Definition of 'delusion' updated in DSM

Pete Tar

Senior Member.
Now apparently delusion as a technical term in psychiatry has been refined so it is not the belief itself but the *way* it is believed that makes it 'delusional'.


Delusions, in the medical sense, are not simply a case of being mistaken, as the everyday use of the term suggests. They are profound and intensely held beliefs that seem barely swayed by evidence to the contrary – even to the point of believing in the bizarre. My heart has been replaced by steam. My thoughts are being stolen by satellites. The government communicates with me through birdsong.

But many delusions are not outlandishly eccentric, they are simply implausible. Consider the scenario where people believe that their neighbours are conspiring against them or that they are the subject of a film star's secret affections. Occasionally, these beliefs turn out to be true, but this is not a reliable guide to whether someone is delusional or not. This was memorably illustrated by the psychiatrist Andrew Sims, who warned in his psychopathology textbook Symptoms in the Mind that spouses of people with delusions of infidelity may occasionally be driven to infidelity. This romantic betrayal does not suddenly cure their partner of their mental illness.

The general idea is that delusions represent a problem with how you believe – that is, a problem with forming and changing beliefs – not a problem with what you believe. In other words, simply believing something strange or unusual should not be considered a problem but having "stuck" beliefs that are completely impervious to reality suggests something is mentally awry.

On the ground, mental health professionals are often required to decide if someone's thinking indicates a disturbance in their understanding of the world, and this is where the new DSM-5 definition of a delusion may usher in a quiet revolution in psychiatry. No longer are psychiatrists asked to decide whether the patient has "a false belief based on incorrect inference about external reality that is firmly sustained despite what almost everyone else believes and despite what constitutes incontrovertible and obvious proof or evidence to the contrary". A wordy and unhelpful definition that has so many logical holes you could drive a herd of unicorns through it.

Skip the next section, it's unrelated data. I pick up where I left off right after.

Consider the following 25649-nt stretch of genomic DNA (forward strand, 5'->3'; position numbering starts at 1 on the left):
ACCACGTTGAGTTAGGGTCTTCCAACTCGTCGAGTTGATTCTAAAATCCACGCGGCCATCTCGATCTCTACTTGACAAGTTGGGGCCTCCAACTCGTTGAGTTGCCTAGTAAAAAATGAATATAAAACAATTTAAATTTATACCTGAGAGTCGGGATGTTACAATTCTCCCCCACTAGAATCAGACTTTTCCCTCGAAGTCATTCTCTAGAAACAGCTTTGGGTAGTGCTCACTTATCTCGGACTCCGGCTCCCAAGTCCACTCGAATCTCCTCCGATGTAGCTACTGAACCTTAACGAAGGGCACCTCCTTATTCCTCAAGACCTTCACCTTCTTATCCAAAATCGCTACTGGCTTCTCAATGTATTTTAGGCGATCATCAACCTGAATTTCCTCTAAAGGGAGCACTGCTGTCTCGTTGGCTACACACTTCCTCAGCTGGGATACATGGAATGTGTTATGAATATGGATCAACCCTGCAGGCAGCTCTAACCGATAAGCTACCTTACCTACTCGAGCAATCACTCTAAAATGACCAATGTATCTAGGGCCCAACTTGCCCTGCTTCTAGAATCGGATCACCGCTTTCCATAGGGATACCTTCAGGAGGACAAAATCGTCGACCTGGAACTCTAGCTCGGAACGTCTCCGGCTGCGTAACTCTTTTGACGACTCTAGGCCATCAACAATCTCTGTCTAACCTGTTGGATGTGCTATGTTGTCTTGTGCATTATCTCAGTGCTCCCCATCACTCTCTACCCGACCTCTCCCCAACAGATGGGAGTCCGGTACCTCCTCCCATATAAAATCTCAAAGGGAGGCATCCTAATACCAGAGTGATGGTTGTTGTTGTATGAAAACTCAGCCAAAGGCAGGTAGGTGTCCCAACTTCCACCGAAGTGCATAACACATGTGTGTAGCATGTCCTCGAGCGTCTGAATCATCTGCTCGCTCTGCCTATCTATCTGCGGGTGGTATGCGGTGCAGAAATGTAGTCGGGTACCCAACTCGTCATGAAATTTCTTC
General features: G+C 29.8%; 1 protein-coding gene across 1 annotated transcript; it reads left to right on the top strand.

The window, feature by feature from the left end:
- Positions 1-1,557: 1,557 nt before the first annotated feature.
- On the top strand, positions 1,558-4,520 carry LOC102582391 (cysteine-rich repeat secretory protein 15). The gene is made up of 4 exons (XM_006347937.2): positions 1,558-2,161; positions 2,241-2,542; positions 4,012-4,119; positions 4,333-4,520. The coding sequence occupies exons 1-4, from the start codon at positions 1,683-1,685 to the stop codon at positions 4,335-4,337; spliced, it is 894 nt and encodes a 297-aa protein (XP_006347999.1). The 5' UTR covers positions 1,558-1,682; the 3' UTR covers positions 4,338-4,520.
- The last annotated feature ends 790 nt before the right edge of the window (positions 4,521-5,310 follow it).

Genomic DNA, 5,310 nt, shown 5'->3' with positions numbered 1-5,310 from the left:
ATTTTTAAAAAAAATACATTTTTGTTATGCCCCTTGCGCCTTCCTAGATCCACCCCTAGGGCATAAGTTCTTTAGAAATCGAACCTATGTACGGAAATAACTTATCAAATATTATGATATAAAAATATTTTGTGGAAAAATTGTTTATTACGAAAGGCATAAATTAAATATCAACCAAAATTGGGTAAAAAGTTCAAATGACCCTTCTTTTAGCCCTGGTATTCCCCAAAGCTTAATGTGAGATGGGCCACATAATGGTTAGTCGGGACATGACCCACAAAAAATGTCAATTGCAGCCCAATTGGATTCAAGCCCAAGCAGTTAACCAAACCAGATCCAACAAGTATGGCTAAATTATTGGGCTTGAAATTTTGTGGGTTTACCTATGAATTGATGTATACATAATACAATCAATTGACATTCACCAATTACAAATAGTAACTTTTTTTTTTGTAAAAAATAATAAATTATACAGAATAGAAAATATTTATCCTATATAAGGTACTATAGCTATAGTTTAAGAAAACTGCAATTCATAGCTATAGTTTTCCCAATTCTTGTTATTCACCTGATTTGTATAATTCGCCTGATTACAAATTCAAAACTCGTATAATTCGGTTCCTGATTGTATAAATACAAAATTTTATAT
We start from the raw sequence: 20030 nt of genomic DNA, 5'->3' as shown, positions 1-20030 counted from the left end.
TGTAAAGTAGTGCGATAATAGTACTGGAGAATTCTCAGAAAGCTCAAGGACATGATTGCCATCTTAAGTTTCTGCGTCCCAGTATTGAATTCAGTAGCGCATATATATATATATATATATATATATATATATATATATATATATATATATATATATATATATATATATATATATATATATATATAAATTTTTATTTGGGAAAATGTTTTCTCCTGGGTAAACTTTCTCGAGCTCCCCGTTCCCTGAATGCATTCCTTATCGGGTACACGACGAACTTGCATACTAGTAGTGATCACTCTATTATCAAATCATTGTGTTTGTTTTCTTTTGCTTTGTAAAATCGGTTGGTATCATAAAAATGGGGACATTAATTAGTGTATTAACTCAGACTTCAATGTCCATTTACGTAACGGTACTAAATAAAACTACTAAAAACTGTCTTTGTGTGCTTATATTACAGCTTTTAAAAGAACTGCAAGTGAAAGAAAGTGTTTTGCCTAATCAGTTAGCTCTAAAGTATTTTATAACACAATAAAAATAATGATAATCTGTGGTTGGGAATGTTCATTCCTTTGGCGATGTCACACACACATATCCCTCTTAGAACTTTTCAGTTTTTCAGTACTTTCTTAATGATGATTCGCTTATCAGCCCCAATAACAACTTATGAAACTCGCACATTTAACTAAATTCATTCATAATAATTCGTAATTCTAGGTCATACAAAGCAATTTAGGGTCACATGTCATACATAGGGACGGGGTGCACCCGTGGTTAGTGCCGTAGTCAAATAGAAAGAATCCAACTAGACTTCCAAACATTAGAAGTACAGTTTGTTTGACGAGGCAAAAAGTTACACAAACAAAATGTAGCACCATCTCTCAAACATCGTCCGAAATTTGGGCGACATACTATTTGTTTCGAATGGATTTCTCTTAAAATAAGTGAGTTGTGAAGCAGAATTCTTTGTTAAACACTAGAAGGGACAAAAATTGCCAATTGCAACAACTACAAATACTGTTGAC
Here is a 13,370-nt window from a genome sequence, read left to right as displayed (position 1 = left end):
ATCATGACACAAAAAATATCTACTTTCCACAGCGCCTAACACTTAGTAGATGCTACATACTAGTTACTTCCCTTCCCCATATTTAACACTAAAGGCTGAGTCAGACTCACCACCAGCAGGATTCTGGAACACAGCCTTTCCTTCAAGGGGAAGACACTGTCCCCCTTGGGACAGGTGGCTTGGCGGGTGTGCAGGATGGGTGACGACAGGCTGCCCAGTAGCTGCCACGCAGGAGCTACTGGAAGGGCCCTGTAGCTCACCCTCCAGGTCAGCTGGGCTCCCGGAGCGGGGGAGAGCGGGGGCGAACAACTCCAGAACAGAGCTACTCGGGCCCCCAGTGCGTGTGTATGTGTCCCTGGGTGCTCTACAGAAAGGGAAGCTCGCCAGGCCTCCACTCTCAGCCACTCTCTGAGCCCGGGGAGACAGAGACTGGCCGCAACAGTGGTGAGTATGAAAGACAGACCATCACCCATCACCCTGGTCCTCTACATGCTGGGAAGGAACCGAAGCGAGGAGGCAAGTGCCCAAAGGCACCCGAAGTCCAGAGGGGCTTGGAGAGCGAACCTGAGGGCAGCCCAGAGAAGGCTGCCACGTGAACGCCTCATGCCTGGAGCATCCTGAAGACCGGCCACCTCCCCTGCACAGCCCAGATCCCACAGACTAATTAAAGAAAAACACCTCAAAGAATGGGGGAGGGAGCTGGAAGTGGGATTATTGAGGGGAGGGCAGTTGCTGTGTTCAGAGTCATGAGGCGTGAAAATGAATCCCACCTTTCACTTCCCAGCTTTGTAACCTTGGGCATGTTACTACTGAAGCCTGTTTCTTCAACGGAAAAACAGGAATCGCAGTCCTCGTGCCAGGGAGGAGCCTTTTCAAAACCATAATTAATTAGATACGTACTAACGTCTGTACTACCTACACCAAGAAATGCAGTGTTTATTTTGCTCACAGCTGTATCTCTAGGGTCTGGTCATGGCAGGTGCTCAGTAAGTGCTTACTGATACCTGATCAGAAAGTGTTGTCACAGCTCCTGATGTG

Instead, the new definition of delusions describes them as fixed beliefs that are unswayed by clear or reasonable contradictory evidence, which are held with great conviction and are likely to share the common themes of psychosis: paranoia, grandiosity, bodily changes and so on. The belief being false is no longer central and this step forward makes it less likely that uncomfortable claims can be dismissed as signs of madness.
Content from External Source
http://www.theguardian.com/science/2013/aug/04/truly-madly-deeply-delusional
 

JRBids

Senior Member.
Sounds like paranoia and delusion are the same thing. Although I suppose someone who thinks their heart is replaced by steam is a totally different pathology than someone who thinks their neighbors are beaming electromagnetic pulses at them.
 

Pete Tar

Senior Member.
I think it means that plausible paranoia isn't immediately a sign of mental disorder - it depends if the paranoia is open to, and can be altered by, evidence to show it's unfounded, where that is possible.
 

David Fraser

Senior Member.
I am not a fan of the DSM mainly due to fixed diagnoses and the apolitical way in which it us written. Anyway I digress. I often talk to people of delusional thinking and it is something we all do. It is a defence mechanism in some cases. Many of us may have continued in crap relationships deluding ourselves we are happy. But at the end of the day in mental health a delusion is often a symptom of a wider problem.
 

Mick West

Administrator
Staff member
Being paranoid is just being very suspicious. Paranoid delusions often follow. You could think that the government might be reading your emails, or you could be convinced that the government sends agents into your house at night to move things around.

You have to remember there's a huge spectrum in these classifications. Someone who is just concerned that when they take their phone in to be repaired that the the technicians will read their emails are very different from people who are concerned that if they say something subversive they will be hauled off to a FEMA camp.
 

JRBids

Senior Member.
I think it means that plausible paranoia isn't immediately a sign of mental disorder - it depends if the paranoia is open to, and can be altered by, evidence to show it's unfounded, where that is possible.

So it it can be altered it's "plausible" paranoia? Of is it if it's physically possible it's "plausible" like the neighbors are watching me is plausible, the neighbors are beaming electro magnetism at me is implausible.
 

Mick West

Administrator
Staff member
So it it can be altered it's "plausible" paranoia? Of is it if it's physically possible it's "plausible" like the neighbors are watching me is plausible, the neighbors are beaming electro magnetism at me is implausible.

Unlikely but not totally implausible. "My wife has been replaced by a robot" is implausible.

There's a sliding scale on all these things. You can point at things at either end of the scale, but it gets a bit fuzzy in the middle.
 

Pete Tar

Senior Member.
It's possible to have totally implausible ideas due to mis-education or exposure to bad ideas, so the 'far-outness' of the idea should not be the measure of ill-health - but reasonable people can have their implausible beliefs altered with evidence.
eg, even if they have somehow aquired the fantastic idea their internal organs have been replaced a simple x-ray of their internal organs compared to a trusted colleague for comparison should convince a reasonable person.
 
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